As an undergraduate, Michael Francis lacked direction. He wanted to do something meaningful but didn’t know what it might be—until he heard about the professional master’s degree in Resource and Energy Demand Analysis from the University of Wisconsin-Madison.
“I knew this was an opportunity that could change my life for the better,” Francis says. “It could teach me the skills I’d need to make an impact on the world. I think this program will open up doors that would have been otherwise closed to me.”
The professional master’s degree in Resource and Energy Demand Analysis (REDA) gives students the quantitative skills to manage and evaluate energy-efficiency and resource conservation programs. Housed within UW-Madison’s Agricultural & Applied Economics department, it prepares them for successful careers with utilities, consulting firms, regulators, and other organizations involved in protecting natural resources. There’s a high demand for such specialized skills, given the growth of energy and resource-conservation programs around the world.
Ahead of the game
Francis graduated from UW-Madison last year with a degree in economics and environmental studies, and he liked the fact that he could complete the REDA program in only 10 months.
“As a one-year program, REDA seemed like the ideal way to earn a graduate degree and get ahead of the game,” he says. “I have practical skills and knowledge now that put me ahead of my peers.”
REDA students take a combination of face-to-face and online classes, learning economic theory, survey methodology, econometrics, and statistics—everything they’ll need to find jobs. Francis was impressed with the quality of the instruction.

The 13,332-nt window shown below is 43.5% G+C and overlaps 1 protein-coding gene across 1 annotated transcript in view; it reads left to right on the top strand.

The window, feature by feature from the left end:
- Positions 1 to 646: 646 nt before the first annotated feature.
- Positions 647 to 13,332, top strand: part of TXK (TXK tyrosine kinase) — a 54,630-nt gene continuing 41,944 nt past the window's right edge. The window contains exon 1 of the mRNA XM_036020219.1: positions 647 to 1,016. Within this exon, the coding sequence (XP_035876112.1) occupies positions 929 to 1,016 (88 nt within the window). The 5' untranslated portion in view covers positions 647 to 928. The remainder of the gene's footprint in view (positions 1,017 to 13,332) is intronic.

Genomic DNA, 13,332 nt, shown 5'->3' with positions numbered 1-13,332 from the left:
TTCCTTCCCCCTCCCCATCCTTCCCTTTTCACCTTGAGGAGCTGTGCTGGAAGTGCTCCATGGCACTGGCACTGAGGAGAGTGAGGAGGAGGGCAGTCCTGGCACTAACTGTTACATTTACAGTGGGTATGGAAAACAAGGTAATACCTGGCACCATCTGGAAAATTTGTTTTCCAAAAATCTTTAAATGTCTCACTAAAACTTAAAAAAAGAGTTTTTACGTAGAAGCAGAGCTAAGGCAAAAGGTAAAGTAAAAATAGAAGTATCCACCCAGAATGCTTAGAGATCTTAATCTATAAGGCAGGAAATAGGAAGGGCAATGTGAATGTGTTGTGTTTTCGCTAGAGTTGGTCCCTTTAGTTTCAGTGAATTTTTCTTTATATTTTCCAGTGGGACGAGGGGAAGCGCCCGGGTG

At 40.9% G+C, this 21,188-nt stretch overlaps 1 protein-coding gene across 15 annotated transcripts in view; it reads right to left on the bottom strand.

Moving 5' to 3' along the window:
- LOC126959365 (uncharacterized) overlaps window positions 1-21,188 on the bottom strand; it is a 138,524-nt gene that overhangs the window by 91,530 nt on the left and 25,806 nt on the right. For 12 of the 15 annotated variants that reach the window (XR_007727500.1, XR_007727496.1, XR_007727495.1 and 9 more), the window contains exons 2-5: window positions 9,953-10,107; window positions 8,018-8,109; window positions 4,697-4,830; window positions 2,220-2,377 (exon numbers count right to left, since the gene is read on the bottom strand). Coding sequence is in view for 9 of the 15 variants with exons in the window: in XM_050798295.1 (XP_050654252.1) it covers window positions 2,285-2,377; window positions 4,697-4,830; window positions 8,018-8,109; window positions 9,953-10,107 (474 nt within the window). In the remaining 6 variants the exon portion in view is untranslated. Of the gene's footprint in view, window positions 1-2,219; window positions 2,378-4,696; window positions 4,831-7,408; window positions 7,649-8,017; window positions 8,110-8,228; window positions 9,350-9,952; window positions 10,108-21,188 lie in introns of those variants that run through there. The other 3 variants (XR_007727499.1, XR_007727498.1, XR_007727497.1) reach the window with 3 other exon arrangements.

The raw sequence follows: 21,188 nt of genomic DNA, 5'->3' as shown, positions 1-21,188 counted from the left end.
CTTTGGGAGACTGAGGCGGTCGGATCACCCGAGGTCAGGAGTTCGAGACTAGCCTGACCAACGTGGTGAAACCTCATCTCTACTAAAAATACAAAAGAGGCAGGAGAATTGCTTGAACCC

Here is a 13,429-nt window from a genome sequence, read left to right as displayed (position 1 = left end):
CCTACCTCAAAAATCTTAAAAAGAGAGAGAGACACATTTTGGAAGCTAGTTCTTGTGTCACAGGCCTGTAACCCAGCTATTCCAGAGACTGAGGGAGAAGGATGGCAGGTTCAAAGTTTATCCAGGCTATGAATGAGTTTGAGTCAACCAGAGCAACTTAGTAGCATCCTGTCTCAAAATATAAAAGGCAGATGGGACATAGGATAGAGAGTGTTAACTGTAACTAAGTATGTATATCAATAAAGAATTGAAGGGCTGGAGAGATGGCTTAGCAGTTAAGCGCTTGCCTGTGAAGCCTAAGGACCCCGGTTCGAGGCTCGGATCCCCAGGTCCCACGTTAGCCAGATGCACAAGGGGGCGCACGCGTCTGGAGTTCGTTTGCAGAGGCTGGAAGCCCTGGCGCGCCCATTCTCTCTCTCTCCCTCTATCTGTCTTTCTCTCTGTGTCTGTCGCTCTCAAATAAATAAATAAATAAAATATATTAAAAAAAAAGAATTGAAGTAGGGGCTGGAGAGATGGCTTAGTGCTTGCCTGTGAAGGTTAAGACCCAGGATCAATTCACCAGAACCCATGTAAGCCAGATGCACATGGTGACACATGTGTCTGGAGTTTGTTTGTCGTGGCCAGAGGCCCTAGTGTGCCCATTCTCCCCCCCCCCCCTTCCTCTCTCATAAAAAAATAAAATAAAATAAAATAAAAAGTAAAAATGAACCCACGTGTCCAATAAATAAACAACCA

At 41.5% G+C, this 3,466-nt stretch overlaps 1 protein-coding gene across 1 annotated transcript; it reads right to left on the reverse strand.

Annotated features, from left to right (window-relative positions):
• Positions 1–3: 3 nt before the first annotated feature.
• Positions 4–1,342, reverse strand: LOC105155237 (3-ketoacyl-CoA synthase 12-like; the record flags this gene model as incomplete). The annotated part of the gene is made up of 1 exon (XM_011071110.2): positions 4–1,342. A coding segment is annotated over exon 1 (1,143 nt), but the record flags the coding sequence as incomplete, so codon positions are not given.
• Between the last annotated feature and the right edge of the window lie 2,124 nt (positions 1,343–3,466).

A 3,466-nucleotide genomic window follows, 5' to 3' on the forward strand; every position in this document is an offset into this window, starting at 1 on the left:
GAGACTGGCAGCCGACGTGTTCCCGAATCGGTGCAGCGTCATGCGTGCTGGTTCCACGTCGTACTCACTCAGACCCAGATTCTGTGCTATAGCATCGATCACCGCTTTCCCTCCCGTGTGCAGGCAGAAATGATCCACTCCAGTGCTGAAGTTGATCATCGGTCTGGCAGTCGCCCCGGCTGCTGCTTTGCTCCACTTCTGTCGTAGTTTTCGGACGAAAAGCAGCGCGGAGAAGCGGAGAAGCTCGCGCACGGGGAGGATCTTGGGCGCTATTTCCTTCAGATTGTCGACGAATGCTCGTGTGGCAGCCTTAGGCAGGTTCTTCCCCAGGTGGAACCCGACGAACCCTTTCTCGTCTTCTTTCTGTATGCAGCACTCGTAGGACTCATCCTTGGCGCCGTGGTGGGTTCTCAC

“The department has some amazing instructors,” he says. “Bill Provencher and Bethany Glinsmann have tremendous insight into the world of consulting and provide many examples of good and not-so-good practices within the industry. Meanwhile, professors like Dan Phaneuf and Dominic Parker provide thought-provoking questions pertaining to the world of environmental and natural resource economics while stimulating thoughtful discussions of plausible solutions. All the instructors are willing to explain difficult concepts and are always open to discuss your ideas.”
Francis made strong connections in the Resource and Energy Demand Analysis program, and he knows he’ll stay in touch with his fellow students.
“They’ll undoubtedly become a major part of my network group and, more importantly, my lifelong friends,” he says.
Having nearly completed his coursework, Francis is certain that enrolling in REDA was the right decision.
“REDA advanced my knowledge in energy, environmental, and natural resource economics,” he says. “I am certainly more advanced in my ability to perform econometric analysis and properly evaluate statistical results. What else could you do in one year of your life that could benefit you more than this down the road?”
For more information on the master’s degree in Resource and Energy Demand Analysis, see here.